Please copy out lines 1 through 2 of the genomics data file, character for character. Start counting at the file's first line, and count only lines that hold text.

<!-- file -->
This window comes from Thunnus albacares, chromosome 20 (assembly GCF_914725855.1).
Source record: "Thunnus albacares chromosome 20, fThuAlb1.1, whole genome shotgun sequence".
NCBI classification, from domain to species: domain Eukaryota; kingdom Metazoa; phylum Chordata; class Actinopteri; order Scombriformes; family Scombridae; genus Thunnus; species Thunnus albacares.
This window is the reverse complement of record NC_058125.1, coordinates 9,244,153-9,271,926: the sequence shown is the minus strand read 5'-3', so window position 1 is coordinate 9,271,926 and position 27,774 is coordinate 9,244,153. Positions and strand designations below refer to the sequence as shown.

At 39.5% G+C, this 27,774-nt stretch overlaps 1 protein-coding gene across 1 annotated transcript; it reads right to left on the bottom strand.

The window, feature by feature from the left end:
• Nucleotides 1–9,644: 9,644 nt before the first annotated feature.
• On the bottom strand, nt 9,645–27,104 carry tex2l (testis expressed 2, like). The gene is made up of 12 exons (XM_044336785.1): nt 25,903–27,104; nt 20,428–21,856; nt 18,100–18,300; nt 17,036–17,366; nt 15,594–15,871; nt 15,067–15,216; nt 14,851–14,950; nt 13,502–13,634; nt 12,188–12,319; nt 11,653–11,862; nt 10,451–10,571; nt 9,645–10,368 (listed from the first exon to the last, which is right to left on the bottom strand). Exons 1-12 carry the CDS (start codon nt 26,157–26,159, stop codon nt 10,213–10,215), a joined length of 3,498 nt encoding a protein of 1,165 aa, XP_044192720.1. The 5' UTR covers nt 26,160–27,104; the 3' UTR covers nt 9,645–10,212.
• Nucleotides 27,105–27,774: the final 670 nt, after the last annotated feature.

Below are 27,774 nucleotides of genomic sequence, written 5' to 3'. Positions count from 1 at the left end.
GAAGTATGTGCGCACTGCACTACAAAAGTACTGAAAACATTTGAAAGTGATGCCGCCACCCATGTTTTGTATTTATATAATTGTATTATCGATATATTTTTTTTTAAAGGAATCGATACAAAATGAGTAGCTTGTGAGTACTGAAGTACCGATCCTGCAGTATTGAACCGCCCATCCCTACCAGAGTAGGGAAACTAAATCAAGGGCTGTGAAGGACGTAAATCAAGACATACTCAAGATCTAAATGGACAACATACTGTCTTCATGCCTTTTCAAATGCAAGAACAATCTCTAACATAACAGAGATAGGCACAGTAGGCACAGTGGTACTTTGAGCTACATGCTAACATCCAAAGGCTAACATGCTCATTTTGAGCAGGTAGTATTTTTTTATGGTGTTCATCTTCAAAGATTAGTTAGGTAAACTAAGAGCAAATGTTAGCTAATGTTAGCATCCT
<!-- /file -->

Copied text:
This window comes from Thunnus albacares, chromosome 20 (assembly GCF_914725855.1).
Source record: "Thunnus albacares chromosome 20, fThuAlb1.1, whole genome shotgun sequence".